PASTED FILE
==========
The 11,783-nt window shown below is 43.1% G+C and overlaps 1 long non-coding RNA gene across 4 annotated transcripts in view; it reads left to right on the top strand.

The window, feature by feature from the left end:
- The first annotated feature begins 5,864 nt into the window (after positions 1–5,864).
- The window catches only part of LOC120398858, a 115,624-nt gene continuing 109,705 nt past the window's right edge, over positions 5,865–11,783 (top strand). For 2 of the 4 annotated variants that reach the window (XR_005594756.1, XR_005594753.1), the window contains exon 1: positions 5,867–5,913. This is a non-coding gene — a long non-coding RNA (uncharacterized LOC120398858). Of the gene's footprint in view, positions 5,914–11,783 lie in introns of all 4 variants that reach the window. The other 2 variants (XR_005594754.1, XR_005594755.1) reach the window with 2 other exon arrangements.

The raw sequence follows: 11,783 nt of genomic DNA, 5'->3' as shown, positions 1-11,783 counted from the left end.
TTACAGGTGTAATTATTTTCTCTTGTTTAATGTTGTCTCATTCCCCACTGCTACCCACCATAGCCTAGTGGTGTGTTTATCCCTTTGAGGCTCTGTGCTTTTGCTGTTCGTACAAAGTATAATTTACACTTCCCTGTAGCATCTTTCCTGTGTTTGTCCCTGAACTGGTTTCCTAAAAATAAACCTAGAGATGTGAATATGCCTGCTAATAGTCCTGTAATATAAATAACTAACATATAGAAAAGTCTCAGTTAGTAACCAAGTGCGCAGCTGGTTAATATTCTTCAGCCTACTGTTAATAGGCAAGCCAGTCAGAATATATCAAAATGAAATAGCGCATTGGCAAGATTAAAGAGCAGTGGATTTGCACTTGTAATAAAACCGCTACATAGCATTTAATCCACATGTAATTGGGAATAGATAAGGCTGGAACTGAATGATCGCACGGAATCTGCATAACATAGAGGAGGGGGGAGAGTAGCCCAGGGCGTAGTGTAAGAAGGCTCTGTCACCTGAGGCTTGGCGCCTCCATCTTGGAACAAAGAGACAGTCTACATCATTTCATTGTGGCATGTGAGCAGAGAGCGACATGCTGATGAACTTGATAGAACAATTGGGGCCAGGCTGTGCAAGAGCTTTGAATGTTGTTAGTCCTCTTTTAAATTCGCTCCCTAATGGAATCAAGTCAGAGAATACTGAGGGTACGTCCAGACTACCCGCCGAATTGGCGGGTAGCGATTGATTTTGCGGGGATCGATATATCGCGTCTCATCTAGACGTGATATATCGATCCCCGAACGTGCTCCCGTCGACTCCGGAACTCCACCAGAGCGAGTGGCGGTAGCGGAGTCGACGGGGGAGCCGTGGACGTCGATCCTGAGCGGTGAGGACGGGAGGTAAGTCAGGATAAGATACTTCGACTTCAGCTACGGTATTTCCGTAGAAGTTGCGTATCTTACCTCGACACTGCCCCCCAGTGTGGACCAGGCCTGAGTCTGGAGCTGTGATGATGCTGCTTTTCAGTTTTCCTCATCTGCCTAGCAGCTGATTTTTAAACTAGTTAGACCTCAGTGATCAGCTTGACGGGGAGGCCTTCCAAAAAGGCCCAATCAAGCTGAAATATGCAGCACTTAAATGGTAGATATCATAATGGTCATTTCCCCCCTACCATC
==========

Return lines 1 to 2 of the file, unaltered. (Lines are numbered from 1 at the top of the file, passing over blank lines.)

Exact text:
The 11,783-nt window shown below is 43.1% G+C and overlaps 1 long non-coding RNA gene across 4 annotated transcripts in view; it reads left to right on the top strand.

The window, feature by feature from the left end: